Further, Respondent contends that Complainant cannot show an interest or right to a trademark in “jerseymortgage;” that Complainant “did not provide adequate proof” that Respondent “did not have any legitimate interest in the domain name” and, further, that Complainant cannot show that Respondent acted in bad faith at the time of the registration and at the time of Respondent’s use of the domain name.



Complainant is a business entity organized under New Jersey Law as a corporation that is licensed to do business under the names NEW JERSEY MORTGAGE COMPANY OF NEW JERSEY, INC. and NEW JERSEY MORTGAGE COMPANY.  Complainant was organized August 19, 1988, under New Jersey Statutes to engage in any activity within the “purposes for which corporations may be organized under the ‘New Jersey Business Corporations Act.’” Thereafter, on July 1, 2001, Complainant received License Number L029109 from the State of New Jersey, Department of Banking and Insurance to act as a licensed lender, a secondary mortgage loan licensee and as a mortgage banker.


Respondent Advisors Mortgage Group, LLC, filed the domain name in issue April 18, 2001, showing an address at 407 Pine Street, Red Bank, New Jersey.


Both Complainant and Respondent are engaged in providing real estate financing in the state of New Jersey. Both provide online residential mortgage applications and both are located and doing business in the State of New Jersey.


Respondent has acknowledged that it has received email intended for Complainant.


Respondent Advisors Mortgage Group LLC has never been known as NEW JERSEY MORTGAGE COMPANY and has not been licensed to work with or associated with Complainant.



Paragraph 15(a) of the Rules for Uniform Domain Name Dispute Resolution Policy (the “Rules”) instructs this Panel to “decide a complaint on the basis of the statements and documents submitted in accordance with the Policy, these Rules and any rules and principles of law that it deems applicable.”


Paragraph 4(a) of the Policy requires that the Complainant must prove each of the following three elements to obtain an order that a domain name should be cancelled or transferred:


(1) the domain name registered by the Respondent is identical or confusingly similar to a trademark or service mark in which the Complainant has rights;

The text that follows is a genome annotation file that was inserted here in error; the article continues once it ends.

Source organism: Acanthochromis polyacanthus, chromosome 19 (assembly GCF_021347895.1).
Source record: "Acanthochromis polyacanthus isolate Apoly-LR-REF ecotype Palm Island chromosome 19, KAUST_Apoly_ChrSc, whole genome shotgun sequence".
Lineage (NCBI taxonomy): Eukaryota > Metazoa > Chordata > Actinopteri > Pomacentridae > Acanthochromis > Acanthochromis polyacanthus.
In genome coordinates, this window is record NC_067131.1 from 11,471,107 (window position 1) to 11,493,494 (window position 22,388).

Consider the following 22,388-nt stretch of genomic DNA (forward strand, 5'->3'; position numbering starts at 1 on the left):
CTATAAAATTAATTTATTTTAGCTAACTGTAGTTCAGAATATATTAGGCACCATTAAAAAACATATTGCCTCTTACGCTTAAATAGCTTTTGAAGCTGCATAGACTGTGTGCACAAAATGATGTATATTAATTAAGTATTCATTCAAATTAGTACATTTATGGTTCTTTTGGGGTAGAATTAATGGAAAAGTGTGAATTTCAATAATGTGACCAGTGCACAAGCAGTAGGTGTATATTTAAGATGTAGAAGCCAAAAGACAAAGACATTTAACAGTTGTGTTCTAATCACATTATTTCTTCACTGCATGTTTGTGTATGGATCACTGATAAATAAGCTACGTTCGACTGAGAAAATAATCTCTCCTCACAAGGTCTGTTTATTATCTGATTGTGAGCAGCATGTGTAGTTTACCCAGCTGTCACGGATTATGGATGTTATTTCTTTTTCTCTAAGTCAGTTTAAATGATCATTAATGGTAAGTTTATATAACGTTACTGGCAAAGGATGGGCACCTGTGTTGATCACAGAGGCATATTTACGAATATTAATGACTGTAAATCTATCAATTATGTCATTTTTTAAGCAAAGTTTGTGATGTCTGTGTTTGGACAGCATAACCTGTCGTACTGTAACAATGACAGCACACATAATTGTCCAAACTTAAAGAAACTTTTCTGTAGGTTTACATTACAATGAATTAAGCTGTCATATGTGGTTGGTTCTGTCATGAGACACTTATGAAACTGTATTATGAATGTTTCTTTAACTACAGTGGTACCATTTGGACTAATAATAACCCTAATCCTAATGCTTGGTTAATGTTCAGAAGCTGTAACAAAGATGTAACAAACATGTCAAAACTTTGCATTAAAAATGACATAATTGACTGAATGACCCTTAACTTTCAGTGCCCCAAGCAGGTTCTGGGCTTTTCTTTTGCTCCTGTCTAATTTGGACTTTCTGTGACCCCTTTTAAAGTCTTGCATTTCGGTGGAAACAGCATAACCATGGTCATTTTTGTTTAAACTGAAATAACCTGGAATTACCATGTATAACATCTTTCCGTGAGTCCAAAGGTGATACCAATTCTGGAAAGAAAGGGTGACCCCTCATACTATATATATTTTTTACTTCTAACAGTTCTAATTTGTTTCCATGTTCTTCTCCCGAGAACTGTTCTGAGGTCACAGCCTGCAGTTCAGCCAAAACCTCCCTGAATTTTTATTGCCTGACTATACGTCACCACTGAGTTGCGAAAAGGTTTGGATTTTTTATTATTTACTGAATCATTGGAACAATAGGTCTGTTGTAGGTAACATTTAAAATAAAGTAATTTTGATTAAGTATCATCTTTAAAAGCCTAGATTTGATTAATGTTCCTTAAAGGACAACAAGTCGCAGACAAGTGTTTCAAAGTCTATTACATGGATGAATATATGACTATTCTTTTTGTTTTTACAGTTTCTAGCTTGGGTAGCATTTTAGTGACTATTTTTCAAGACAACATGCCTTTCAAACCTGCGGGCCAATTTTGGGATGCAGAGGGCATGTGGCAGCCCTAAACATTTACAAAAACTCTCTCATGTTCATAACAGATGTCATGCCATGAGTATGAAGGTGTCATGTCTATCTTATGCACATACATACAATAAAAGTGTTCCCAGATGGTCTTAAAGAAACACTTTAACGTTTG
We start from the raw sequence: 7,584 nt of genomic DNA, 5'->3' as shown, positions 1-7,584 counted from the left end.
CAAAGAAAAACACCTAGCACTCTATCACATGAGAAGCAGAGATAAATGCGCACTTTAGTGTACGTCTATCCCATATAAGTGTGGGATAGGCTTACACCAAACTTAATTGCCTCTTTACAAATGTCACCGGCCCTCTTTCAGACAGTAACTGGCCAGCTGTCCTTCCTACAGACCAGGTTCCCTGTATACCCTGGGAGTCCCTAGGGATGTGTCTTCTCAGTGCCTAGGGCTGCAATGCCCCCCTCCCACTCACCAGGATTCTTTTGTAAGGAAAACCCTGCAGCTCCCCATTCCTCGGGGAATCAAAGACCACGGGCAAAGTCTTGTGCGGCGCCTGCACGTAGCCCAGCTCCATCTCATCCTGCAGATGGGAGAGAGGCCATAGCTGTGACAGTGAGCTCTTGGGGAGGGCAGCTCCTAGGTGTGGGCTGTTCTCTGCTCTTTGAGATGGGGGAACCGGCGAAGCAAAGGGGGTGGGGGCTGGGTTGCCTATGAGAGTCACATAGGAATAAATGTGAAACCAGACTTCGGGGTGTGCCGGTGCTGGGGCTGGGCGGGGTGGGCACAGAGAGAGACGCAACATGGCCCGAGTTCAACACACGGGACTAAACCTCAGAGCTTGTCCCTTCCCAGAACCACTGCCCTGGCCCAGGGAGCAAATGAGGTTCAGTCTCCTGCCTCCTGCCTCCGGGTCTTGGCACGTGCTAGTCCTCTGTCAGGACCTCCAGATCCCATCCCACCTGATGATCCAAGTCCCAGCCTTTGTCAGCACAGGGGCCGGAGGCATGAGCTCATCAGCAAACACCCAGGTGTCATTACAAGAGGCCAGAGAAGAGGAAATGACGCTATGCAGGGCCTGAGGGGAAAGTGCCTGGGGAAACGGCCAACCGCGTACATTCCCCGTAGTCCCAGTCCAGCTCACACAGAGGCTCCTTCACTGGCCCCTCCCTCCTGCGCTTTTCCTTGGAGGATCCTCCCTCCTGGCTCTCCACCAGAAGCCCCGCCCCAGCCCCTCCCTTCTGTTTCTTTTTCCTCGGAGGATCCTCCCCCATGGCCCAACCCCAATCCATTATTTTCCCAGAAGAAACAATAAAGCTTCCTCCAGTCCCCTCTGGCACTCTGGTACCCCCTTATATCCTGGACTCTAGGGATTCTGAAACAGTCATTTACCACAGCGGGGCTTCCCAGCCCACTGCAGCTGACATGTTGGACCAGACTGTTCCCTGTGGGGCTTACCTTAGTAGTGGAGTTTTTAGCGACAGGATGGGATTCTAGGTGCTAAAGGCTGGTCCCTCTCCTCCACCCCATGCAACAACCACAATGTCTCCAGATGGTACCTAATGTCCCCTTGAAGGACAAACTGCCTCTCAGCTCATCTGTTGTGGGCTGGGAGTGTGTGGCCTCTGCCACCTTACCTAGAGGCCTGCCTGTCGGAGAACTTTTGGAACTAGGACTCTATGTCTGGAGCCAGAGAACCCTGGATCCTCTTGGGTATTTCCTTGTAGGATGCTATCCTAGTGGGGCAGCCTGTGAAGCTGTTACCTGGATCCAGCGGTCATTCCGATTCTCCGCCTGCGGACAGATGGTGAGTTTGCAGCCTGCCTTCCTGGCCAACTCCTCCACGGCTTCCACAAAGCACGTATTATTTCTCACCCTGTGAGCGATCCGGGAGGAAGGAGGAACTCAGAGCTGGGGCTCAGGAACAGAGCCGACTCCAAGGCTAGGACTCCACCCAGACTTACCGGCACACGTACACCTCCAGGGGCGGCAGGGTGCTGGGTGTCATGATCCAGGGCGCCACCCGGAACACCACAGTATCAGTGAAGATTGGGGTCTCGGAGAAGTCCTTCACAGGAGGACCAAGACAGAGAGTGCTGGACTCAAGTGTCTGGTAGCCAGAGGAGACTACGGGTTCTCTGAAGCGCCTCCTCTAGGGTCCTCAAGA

(2) Respondent has no rights or legitimate interests in respect of the domain name and

(3) the domain name has been registered and is being used in bad faith.


Identical to or Confusingly Similar 

Complainant asserts that it has common law rights to the JERSEY MORTGAGE COMPANY trademark based on Complainant's use from as early as 1988 of the trademark in connection with its mortgage company, JERSEY MORTGAGE COMPANY OF NEW JERSEY, INC.  The Panel may be satisfied with Complainant's assertion of rights to the mark based on use in Commerce and is not required to find that Complainant has completed government registration of the mark. The Panel finds that Complainant has common law rights to the mark.  See Great Plains Metromall, LLC v. Creach, FA 97044 (Nat. Arb. Forum May 18, 2001) (finding that the Uniform Domain Name Dispute Resolution Policy does not require “that a trademark be registered by a governmental authority for such rights to exist”); see also Keppel TatLee Bank v. Taylor, D2001-0168 (WIPO Mar. 28, 2001) (“[O]n account of long and substantial use of the said name [<>] in connection with its banking business, it has acquired rights under the common law).


The Panel also notes that Complainant provided the Panel with its license from the State of New Jersey, Department of Banking and Insurance that authorized JERSEY MORTGAGE COMPANY OF NEW JERSEY, INC. to operate as JERSEY MORTGAGE COMPANY.


Complainant asserts that the <> domain name is identical or confusingly similar to its JERSEY MORTGAGE COMPANY trademark.  The Panel may conclude that the domain name in issue is confusingly similar to Complainant's mark, notwithstanding the deletion of the space between the two words, the ommission of the word “company” and the addition of the ".com" TLD.  E.g., Down East Enter. Inc. v. Countywide Communications, FA 96613 (Nat. Arb. Forum Apr. 5, 2001) (finding the domain name <> confusingly similar to Complainant’s common law mark DOWN EAST, THE MAGAZINE OF MAINE); Minnesota State Lottery v. Mendes, FA 96701 (Nat. Arb. Forum Apr. 2, 2001) (finding that the <> domain name is confusingly similar to Complainant’s MINNESOTA STATE LOTTERY registered mark).